Passenger Trains Are India’s Real Lifeline

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We all love trains. All of us have some fond memories of train journeys – even those among us who are unfortunate enough to live in areas yet to be covered under the Railway map. All of us know that Railways is the lifeline of India. But little do we know that away from the world of reservation charts, air-conditioned coaches and bio toilets lies a whole different world of passenger trains that really keeps India going. A world where the hoi polloi constitute the majority, where city slickers stick out like a sore thumb, where TTEs are conspicuous by their absence.

As we – I and the rest of the eight-member family – check into a compartment earmarked for ‘ladies’ at the Hatia railway station, I am a little apprehensive. What if the TTE comes and asks us to disembark and get into another non-reserved compartment, I wonder. But the presence of a few men inside reassures me. An adivasi youth asks me to relax, assuring me that my apprehensions are unfounded. And he is right! No TTE bothers to come to the apartment during the journey to Bano (to attend a marriage ceremony) that lasts three and a half hours – nearly an hour and half more than its scheduled traveling time.

A stream of vendors – all of them women – keep entering the compartment at stations with their baskets – some selling neatly sliced pieces of papaya, some slicing and serving fresh water melons, others serving ‘chaarakoli’ or ‘jamukoli’ on cups made of sal leaves…. All the stuff on offer is priced so cheap no one really bothers haggling – something that is such an integral of the Indian marketplace.  The best part is everything on sale is organically or naturally grown and fresh and hence infinitely tastier than its counterpart sold in the city. A little inquiry reveals that they are allowed to sell their stuff unhindered by the railway staff for a small price!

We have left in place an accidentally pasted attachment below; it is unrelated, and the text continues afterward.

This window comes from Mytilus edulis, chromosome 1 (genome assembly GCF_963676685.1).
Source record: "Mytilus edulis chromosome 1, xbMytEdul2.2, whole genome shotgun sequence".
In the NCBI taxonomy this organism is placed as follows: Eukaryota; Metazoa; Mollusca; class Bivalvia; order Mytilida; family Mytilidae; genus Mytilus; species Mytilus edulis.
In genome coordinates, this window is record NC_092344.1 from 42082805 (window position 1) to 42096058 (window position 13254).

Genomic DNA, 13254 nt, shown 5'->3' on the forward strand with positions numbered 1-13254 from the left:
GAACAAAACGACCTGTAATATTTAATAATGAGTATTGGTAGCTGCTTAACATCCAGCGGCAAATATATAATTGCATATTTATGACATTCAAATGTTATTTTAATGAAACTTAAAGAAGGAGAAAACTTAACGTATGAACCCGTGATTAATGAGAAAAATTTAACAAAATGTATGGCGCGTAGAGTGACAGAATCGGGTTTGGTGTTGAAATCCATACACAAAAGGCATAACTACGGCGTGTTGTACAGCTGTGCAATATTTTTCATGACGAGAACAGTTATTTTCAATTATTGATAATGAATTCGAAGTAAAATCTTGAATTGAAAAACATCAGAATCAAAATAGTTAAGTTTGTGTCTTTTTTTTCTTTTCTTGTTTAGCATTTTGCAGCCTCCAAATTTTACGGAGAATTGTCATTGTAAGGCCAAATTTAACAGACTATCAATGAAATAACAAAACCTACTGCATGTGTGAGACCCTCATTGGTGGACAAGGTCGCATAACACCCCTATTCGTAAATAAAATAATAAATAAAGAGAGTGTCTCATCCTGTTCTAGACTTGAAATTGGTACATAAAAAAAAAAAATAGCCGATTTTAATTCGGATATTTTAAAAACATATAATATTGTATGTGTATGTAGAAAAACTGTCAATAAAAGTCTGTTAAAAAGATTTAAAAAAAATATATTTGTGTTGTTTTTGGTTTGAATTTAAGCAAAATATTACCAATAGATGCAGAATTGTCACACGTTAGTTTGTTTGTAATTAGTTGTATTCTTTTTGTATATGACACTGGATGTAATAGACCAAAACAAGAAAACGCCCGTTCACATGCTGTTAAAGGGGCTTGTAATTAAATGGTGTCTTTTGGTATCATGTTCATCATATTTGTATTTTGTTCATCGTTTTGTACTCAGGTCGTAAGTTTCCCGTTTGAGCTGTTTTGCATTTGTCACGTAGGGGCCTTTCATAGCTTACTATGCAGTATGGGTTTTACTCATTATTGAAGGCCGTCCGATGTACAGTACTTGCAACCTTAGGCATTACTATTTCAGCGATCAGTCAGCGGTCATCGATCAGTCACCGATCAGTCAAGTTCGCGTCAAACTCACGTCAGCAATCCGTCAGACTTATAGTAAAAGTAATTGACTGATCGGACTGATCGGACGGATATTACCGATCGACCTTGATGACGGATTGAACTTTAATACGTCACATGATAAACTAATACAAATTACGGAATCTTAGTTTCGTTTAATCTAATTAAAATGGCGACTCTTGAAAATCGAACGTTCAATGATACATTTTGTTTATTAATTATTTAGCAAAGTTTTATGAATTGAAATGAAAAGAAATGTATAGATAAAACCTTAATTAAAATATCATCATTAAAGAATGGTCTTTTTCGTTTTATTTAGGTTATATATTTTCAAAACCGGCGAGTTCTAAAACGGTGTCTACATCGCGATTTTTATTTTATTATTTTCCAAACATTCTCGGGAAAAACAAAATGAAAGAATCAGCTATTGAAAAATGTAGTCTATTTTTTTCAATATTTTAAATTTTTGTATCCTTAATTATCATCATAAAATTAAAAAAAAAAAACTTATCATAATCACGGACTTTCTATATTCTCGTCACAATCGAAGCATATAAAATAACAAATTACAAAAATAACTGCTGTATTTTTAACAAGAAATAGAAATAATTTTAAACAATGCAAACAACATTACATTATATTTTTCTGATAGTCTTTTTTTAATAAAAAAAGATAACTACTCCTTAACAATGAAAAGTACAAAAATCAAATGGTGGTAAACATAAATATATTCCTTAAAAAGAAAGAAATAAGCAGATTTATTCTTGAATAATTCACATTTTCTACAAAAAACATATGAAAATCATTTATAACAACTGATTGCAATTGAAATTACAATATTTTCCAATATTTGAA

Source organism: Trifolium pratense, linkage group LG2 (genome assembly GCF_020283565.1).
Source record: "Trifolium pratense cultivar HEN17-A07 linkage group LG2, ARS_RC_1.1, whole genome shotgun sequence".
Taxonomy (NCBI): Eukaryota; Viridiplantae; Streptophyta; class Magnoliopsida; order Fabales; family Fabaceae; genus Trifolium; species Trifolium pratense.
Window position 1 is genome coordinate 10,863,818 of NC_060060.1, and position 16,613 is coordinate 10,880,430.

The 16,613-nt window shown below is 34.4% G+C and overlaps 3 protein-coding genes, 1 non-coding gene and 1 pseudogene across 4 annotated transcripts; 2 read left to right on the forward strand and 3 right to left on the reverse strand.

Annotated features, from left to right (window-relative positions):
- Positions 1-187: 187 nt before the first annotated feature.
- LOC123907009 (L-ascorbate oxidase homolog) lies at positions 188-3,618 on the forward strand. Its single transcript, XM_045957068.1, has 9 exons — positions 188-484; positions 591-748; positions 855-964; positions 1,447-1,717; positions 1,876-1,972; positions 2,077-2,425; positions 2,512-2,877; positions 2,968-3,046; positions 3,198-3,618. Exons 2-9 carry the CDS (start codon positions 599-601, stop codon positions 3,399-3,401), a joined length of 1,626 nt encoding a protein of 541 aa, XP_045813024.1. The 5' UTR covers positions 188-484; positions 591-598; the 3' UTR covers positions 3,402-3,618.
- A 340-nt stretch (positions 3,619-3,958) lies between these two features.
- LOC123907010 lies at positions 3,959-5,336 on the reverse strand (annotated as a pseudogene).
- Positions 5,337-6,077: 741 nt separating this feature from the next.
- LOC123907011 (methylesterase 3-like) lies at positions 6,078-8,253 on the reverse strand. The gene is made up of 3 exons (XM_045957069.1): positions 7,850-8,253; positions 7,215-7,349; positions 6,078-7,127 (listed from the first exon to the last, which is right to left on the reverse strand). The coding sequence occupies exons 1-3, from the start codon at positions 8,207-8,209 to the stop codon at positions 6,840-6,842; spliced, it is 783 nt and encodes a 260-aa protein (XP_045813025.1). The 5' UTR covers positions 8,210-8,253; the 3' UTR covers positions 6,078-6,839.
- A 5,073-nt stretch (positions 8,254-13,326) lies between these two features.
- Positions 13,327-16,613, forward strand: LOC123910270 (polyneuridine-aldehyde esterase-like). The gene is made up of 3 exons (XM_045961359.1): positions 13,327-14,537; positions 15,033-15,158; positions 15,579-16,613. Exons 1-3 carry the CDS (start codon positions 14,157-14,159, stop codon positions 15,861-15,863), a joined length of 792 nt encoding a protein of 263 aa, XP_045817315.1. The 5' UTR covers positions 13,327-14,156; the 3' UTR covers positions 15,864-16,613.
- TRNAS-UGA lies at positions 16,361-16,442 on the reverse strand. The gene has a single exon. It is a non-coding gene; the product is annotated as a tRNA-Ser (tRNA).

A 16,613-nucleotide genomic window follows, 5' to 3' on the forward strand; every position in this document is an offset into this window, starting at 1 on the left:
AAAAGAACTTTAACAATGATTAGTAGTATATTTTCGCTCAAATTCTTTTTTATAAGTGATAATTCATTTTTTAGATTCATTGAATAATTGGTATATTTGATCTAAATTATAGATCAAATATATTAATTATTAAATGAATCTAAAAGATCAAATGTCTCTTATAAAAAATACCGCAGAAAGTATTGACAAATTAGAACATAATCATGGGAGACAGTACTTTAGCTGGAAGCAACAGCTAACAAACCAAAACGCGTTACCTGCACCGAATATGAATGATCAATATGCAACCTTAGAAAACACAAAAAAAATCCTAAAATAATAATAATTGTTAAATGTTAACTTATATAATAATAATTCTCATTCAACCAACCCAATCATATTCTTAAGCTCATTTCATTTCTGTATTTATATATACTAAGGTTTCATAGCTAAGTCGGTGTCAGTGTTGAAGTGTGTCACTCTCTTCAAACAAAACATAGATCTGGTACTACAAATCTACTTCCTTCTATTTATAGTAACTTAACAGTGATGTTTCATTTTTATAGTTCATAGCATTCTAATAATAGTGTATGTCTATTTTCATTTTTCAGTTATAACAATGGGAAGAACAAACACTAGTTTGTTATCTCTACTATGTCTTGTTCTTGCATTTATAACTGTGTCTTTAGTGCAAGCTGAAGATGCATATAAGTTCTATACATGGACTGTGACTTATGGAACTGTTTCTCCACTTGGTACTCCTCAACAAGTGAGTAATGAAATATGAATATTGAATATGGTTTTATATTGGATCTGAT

It is a world where humans are not the only passengers; goats, chicken and – at times – pigs too travel alongside men and women. There are inanimate objects too: bundles of wood, basketfuls of sundry forest produces and even bicycles hung upside down from the railings of windows (See Picture above). Journey on passenger trains is a leisurely affair, time table be damned. There are times when a train halts for half an hour or more at a station where the scheduled halt lasts just a minute, to give passage to an ‘express’ train that apparently cannot wait. No one travelling on a passenger train appears to be in any particular hurry. They while away their time waiting for the elusive ‘green signal’ on what passes off as a ‘platform’, but is actually no different from the rest of the landscape – except that it is a little more leveled. They munch on peanuts or other stuff on sale on the platform, smoke their bidis or ‘pikas’ without a care in the world (‘No smoking zones’ are an alien concept in these parts) or chat among themselves till it is time to board the train again. Chatting with them while waiting for the train to chug again, I find that someone is going to the weekly haat two stations away to buy or sell his/her stuff, someone is returning home, someone else is visiting a relative nearby.

As the train slows down while approaching a station, I can see people – men, women and children – literally running or furiously cycling their way towards the platform and wonder if they would ‘miss the train’. They don’t. Each one of them manages to get in before the train gathers speed. It is if the train is waiting for them as the one-minute scheduled stop stretches into five, six or seven minutes!

For the vast majority of the people, the passenger train is just about the only mode of local communication. The ‘express’ trains on the route either don’t stop at the stations they want to visit or are too expensive for them to afford. Though the TTEs seldom bother to check, it is gratifying to find that a majority of passengers do buy tickets. They clearly know they cannot afford to sink what is their lifeline!

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